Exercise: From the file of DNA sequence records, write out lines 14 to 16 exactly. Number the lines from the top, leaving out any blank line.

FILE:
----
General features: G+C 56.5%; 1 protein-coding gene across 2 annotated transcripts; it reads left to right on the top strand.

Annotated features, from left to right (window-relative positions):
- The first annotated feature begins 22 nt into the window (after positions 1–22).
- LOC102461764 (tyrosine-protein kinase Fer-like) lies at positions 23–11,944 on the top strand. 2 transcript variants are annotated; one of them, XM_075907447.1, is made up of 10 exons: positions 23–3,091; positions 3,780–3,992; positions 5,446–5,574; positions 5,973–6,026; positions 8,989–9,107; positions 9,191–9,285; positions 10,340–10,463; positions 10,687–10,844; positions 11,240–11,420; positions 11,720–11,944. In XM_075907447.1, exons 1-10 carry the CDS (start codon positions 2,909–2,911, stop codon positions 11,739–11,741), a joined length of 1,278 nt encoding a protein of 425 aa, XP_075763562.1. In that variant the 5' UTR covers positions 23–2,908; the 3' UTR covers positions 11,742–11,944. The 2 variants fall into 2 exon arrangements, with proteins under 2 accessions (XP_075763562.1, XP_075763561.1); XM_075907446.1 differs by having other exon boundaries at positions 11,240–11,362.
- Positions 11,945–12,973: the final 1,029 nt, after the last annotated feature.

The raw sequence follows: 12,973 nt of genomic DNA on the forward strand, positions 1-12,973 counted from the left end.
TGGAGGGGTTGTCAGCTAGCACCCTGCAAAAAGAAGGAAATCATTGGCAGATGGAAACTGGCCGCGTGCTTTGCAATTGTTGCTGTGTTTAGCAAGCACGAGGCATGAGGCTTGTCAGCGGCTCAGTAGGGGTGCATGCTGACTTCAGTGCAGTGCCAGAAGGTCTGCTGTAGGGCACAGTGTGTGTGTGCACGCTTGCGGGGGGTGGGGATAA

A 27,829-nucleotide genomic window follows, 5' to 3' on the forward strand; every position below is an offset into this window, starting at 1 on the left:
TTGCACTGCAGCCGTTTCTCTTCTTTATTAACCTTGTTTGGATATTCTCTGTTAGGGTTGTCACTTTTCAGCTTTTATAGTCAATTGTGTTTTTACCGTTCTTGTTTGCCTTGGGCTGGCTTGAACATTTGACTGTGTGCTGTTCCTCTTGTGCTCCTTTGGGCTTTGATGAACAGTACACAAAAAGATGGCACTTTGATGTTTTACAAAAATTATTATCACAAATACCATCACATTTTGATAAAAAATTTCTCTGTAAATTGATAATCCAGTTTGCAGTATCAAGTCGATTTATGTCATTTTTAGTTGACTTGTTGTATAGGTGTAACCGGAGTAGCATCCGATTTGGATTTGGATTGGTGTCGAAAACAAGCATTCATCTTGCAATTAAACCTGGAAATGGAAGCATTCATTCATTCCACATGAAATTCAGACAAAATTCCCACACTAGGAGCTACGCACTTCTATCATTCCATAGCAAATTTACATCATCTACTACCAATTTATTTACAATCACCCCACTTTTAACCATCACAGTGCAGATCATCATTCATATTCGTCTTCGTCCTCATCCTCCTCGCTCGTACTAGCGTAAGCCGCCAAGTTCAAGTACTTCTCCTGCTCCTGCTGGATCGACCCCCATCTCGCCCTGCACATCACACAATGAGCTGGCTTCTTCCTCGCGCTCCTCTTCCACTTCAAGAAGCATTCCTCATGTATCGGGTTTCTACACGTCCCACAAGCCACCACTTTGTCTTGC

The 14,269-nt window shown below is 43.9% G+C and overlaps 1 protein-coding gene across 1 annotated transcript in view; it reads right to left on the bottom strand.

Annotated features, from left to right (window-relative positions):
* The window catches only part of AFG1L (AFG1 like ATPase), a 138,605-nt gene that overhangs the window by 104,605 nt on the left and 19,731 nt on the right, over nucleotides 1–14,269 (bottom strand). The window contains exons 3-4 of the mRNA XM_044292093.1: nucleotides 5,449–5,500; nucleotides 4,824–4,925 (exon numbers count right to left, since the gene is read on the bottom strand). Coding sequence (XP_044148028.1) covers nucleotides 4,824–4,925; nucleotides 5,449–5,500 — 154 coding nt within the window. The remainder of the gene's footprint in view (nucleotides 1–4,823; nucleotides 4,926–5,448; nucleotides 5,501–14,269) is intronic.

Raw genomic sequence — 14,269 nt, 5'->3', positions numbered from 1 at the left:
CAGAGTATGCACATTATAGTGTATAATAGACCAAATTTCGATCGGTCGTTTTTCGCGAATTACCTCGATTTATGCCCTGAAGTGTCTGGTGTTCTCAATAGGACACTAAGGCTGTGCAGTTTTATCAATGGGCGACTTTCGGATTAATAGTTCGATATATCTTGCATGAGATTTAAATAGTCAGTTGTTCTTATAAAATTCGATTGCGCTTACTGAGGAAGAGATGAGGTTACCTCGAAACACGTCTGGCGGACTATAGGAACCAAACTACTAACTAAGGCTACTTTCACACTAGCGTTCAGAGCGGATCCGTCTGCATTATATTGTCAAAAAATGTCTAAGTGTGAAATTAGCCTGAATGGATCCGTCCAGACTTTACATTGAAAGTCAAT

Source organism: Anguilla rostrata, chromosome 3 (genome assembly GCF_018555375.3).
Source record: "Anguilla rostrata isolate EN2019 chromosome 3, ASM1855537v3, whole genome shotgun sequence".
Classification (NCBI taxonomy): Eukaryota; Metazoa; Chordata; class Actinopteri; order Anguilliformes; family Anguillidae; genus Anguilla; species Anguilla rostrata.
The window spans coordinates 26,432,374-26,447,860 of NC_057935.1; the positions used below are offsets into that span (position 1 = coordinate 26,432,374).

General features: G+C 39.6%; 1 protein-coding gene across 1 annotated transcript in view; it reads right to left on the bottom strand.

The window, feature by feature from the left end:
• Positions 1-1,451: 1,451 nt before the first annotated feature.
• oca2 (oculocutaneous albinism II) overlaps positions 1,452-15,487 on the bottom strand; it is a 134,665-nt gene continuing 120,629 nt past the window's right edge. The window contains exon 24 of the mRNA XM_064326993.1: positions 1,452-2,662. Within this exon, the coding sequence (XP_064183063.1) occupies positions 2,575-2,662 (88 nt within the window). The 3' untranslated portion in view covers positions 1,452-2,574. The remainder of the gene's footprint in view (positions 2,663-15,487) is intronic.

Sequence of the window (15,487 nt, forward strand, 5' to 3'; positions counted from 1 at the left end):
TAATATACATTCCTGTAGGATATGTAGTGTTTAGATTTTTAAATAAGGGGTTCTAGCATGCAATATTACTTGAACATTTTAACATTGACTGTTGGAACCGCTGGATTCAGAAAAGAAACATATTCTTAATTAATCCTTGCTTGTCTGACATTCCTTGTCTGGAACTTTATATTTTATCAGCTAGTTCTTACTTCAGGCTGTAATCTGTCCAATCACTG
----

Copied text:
CAGAGTATGCACATTATAGTGTATAATAGACCAAATTTCGATCGGTCGTTTTTCGCGAATTACCTCGATTTATGCCCTGAAGTGTCTGGTGTTCTCAATAGGACACTAAGGCTGTGCAGTTTTATCAATGGGCGACTTTCGGATTAATAGTTCGATATATCTTGCATGAGATTTAAATAGTCAGTTGTTCTTATAAAATTCGATTGCGCTTACTGAGGAAGAGATGAGGTTACCTCGAAACACGTCTGGCGGACTATAGGAACCAAACTACTAACTAAGGCTACTTTCACACTAGCGTTCAGAGCGGATCCGTCTGCATTATATTGTCAAAAAATGTCTAAGTGTGAAATTAGCCTGAATGGATCCGTCCAGACTTTACATTGAAAGTCAAT

Source organism: Anguilla rostrata, chromosome 3 (genome assembly GCF_018555375.3).
Source record: "Anguilla rostrata isolate EN2019 chromosome 3, ASM1855537v3, whole genome shotgun sequence".